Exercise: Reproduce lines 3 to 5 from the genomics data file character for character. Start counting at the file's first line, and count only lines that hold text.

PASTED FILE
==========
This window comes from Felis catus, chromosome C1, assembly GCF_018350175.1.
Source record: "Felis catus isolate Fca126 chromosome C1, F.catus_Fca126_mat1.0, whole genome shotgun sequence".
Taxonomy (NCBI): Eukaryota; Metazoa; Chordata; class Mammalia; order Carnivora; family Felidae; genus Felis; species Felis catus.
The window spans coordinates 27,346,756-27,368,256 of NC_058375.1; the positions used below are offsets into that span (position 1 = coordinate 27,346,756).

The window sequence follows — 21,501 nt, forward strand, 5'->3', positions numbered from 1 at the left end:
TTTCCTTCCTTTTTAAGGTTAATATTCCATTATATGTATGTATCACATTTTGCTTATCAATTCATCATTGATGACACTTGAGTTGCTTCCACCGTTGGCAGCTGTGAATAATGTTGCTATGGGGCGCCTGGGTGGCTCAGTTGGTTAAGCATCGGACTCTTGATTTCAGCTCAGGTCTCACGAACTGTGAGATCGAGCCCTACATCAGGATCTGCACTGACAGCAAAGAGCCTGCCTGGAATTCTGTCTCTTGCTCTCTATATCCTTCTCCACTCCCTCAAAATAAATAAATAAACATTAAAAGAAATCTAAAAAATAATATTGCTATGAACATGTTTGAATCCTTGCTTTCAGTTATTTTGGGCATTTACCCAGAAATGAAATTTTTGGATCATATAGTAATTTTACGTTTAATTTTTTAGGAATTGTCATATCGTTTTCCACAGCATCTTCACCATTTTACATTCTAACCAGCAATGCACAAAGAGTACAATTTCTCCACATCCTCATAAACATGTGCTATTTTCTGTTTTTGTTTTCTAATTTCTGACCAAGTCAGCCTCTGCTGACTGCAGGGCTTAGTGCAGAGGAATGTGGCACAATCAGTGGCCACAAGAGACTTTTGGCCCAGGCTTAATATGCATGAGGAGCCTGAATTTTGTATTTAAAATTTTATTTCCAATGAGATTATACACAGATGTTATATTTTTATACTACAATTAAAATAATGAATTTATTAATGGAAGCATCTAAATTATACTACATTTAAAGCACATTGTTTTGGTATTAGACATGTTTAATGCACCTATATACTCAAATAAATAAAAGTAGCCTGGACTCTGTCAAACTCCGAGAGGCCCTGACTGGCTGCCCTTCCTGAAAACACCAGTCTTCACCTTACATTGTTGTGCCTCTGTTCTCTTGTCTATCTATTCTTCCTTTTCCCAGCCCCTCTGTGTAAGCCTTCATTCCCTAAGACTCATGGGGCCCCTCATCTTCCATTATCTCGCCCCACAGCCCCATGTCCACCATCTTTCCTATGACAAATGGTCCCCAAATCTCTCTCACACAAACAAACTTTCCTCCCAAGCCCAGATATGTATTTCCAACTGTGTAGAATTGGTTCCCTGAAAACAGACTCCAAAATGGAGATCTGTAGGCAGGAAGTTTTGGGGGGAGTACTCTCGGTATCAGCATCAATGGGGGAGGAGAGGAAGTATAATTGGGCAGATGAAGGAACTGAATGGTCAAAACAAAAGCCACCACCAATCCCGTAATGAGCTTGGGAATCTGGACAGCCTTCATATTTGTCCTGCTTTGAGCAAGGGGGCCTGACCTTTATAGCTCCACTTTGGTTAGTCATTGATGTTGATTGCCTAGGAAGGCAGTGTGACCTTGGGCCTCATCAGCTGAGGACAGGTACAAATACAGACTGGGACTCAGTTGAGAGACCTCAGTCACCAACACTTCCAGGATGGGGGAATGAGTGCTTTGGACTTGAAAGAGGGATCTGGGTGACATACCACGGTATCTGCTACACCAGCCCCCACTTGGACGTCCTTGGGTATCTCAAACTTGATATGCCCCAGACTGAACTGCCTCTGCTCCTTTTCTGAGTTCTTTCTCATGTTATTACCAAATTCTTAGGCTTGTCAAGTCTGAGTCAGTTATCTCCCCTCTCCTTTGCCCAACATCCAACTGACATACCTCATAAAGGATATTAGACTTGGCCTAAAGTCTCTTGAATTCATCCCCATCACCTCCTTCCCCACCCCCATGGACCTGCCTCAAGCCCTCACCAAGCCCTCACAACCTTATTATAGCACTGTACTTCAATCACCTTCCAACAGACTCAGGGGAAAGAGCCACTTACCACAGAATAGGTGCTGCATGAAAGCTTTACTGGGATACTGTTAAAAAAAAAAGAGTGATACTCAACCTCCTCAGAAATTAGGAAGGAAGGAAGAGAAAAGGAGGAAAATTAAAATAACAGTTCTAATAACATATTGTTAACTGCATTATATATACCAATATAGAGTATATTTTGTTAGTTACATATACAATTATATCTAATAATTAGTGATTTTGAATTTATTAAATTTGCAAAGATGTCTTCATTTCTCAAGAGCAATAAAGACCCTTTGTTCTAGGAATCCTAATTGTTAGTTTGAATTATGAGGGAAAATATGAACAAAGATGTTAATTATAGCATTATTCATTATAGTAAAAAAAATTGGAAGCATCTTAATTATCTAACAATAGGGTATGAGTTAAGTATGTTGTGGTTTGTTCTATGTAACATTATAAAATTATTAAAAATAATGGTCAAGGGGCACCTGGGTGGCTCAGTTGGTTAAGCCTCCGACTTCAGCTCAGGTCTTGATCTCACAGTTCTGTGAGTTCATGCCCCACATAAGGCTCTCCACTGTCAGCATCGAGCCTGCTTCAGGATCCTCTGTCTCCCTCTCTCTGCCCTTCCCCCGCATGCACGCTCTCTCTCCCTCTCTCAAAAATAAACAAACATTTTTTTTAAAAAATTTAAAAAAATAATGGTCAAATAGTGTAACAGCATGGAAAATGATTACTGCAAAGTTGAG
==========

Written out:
Taxonomy (NCBI): Eukaryota; Metazoa; Chordata; class Mammalia; order Carnivora; family Felidae; genus Felis; species Felis catus.
The window spans coordinates 27,346,756-27,368,256 of NC_058375.1; the positions used below are offsets into that span (position 1 = coordinate 27,346,756).

The window sequence follows — 21,501 nt, forward strand, 5'->3', positions numbered from 1 at the left end: